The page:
Nigerian scientist develops cancer drug from African plants
A molecular biologist at the Center for Biotechnology Research, Bayero University, Kano, Mansurah Abdulazeez has developed a drug that can be used for the treatment of cancer.
The drug, the work of years of research by the Nigerian woman is however yet to be fully tested and used for the fight against tumours
But this significant breakthrough by Abdulazeez adds to several emerging stories of Africans doing great in the field of medicine.
The molecular biologist in June this year won a Nigerian National Research grant of $86,000 for her work.
She had also received a fellowship in Spain in November 2018, all towards her work.
Aim of research
Talking about her latest innovation, Abdulazeez in an interview with The Guardian in Nigeria said “My research is aimed at identifying potent, safe and effective anticancer agents from Nigerian plants.
We have screened and confirmed the cytotoxic activities of extracts of the drumstick (Moringa oleifera) and soursop (Annona muricata) trees as well as the native Nigerian shrub Peristrophe bicalyculata on cervical carcinoma and fetal lung carcinoma cell lines.
We also studied what anticancer mechanisms these plants exhibit. We found that these plants act in the body through a variety of mechanisms — there is no single mode of action for all plants.”
When asked about why she focused on African plants for her cancer research?
Why African plants?
Abdulazeez said “It is well documented that these plants have an enormous, largely unstudied anticancer potential.
Research into herbs such as Guiera senegalensis, which is used by traditional African healers and known as ‘Sabara’ by locals, has led to the discovery of several anticancer drugs.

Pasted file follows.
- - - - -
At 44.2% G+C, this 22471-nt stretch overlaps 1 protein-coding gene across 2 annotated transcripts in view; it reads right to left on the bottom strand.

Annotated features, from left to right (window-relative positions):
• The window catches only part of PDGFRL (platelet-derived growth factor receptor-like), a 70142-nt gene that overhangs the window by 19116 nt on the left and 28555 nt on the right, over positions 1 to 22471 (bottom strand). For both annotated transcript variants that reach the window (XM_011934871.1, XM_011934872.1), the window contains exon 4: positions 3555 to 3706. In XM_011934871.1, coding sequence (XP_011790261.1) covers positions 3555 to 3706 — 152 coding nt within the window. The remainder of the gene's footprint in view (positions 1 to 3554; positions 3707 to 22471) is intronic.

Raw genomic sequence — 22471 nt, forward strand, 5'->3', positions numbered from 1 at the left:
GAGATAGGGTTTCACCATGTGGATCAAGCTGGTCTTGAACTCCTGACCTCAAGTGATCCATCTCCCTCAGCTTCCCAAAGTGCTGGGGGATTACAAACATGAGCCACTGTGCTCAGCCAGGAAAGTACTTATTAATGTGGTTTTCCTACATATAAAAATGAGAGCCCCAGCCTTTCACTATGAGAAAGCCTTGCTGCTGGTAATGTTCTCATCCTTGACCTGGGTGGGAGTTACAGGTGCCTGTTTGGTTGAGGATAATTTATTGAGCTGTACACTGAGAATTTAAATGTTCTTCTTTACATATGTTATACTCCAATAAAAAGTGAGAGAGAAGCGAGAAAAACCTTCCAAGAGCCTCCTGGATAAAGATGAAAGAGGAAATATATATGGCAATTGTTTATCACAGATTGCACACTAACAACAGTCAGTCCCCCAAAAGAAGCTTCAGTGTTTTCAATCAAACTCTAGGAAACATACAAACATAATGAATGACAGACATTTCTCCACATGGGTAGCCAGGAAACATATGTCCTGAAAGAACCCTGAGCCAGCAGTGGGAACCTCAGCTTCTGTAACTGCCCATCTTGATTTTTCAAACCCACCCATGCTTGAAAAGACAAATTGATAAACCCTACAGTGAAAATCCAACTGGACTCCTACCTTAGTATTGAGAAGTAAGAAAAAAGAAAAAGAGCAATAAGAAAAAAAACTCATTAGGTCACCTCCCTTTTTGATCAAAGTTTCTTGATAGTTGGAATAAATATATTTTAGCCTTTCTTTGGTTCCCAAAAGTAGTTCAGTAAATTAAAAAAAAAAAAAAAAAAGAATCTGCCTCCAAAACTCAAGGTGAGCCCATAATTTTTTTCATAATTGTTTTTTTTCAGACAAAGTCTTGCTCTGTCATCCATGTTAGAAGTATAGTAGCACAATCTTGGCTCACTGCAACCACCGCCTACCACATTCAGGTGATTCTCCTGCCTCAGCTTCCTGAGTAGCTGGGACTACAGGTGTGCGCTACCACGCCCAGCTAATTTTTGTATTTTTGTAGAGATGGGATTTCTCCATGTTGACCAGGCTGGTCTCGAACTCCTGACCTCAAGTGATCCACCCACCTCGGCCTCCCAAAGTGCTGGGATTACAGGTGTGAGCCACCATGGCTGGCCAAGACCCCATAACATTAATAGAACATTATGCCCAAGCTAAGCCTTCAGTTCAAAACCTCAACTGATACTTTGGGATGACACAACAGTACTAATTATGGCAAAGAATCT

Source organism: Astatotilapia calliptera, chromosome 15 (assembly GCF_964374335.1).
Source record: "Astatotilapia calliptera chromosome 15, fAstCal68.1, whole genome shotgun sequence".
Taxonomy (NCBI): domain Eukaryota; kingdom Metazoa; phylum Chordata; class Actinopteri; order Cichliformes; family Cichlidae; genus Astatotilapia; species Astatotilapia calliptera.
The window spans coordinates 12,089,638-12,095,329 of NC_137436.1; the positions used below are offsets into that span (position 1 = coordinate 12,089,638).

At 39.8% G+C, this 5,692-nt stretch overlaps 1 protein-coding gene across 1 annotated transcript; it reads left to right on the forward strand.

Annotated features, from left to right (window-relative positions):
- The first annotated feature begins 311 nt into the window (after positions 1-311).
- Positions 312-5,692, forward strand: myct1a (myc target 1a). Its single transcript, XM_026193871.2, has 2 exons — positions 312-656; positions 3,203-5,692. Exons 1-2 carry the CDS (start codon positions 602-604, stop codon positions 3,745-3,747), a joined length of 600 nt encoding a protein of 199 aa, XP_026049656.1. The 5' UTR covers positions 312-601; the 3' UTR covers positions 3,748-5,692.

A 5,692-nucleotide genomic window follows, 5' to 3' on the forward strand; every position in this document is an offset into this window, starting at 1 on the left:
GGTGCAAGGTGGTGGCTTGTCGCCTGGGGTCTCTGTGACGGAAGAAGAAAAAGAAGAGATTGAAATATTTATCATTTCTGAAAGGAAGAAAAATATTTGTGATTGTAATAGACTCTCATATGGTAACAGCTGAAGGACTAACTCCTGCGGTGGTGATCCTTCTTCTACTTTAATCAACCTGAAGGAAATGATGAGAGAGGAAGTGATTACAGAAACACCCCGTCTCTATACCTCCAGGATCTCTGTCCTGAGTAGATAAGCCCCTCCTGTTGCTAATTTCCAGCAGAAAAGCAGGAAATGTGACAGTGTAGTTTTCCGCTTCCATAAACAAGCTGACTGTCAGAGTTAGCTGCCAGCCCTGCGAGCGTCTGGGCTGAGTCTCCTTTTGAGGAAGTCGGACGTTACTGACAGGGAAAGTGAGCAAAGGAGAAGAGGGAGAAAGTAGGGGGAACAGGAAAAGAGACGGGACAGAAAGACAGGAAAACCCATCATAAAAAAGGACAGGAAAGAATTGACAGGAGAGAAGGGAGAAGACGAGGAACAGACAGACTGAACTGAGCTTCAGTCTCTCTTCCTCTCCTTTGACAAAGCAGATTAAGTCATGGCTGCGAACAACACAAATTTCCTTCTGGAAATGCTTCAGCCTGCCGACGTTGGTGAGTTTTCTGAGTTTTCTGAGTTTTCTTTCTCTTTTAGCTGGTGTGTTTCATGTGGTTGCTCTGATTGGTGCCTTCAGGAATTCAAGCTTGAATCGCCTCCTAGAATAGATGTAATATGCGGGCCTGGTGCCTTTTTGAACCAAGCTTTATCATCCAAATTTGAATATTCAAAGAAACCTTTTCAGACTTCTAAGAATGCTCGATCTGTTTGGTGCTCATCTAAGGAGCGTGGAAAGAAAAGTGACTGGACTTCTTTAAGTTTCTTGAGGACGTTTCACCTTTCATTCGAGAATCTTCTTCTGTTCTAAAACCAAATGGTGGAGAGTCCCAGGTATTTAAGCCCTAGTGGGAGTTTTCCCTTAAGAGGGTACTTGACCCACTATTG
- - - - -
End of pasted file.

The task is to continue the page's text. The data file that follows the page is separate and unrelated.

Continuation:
In my view, this demonstrates how the study of African plants can result in the development of valuable drugs.”
Mansurah Abdulazeez said she grew up with a deep passion for science.
Passion for science
She said “Growing up, I always enjoyed science. I originally wanted to become a medical doctor, but I ended up studying biochemistry during my undergraduate studies at Ahmadu Bello University in Zaria, Nigeria.
I got my master’s degree, and then my PhD there, studying anti-hypertensive and anticancer activities of African plants.
I was also a visiting scholar at Chiang Mai University in Thailand for six months as part of my PhD research.”
This month, another Nigerian woman pursuing her PhD in the Department of Chemistry, University of Ilorin was recognized for her invention.
Misitura Lawal-Arowona had developed an anti-tuberculosis metal drug that is potentially potent in the treatment of tuberculosis (TB).